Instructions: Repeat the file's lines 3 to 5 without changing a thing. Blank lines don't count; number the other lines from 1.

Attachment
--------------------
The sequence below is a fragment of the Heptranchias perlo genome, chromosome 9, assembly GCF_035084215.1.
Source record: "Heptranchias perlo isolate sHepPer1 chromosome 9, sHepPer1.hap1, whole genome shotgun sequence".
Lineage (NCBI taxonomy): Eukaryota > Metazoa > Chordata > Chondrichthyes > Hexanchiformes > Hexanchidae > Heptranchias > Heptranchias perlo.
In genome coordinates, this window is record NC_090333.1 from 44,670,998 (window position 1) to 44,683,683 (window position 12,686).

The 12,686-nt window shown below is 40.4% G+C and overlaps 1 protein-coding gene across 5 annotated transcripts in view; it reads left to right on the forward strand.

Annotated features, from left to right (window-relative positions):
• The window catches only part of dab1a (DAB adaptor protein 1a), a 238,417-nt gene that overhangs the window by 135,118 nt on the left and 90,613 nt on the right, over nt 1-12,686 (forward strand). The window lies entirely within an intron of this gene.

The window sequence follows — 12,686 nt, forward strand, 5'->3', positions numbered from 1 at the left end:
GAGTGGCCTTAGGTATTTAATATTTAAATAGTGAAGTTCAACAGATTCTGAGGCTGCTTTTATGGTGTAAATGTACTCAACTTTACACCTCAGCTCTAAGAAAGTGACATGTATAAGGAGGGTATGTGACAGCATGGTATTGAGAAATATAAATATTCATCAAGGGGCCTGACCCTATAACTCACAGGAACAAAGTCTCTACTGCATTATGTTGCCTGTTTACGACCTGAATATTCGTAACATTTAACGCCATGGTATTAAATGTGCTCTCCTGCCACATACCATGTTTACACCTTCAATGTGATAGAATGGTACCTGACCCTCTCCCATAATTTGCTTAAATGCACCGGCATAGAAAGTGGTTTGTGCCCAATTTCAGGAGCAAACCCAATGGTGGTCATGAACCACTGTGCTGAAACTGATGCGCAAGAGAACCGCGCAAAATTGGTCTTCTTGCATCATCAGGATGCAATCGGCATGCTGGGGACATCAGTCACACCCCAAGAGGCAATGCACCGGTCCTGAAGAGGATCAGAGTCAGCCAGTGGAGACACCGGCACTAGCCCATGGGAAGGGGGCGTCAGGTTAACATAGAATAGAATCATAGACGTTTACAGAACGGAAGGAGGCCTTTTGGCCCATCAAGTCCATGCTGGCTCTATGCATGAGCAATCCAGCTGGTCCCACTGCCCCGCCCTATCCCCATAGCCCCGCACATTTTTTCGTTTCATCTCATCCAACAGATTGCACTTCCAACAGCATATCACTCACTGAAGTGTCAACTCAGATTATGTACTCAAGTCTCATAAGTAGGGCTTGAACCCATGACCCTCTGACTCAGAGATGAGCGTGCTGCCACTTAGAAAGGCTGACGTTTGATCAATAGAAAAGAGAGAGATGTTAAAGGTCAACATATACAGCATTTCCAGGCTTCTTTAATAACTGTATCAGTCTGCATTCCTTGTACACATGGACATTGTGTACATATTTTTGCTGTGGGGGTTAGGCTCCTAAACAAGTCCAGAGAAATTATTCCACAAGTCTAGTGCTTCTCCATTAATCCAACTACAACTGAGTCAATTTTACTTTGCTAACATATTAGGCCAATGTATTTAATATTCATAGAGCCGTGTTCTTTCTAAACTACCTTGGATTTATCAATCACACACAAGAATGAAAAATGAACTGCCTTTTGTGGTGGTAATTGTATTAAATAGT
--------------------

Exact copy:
Lineage (NCBI taxonomy): Eukaryota > Metazoa > Chordata > Chondrichthyes > Hexanchiformes > Hexanchidae > Heptranchias > Heptranchias perlo.
In genome coordinates, this window is record NC_090333.1 from 44,670,998 (window position 1) to 44,683,683 (window position 12,686).

The 12,686-nt window shown below is 40.4% G+C and overlaps 1 protein-coding gene across 5 annotated transcripts in view; it reads left to right on the forward strand.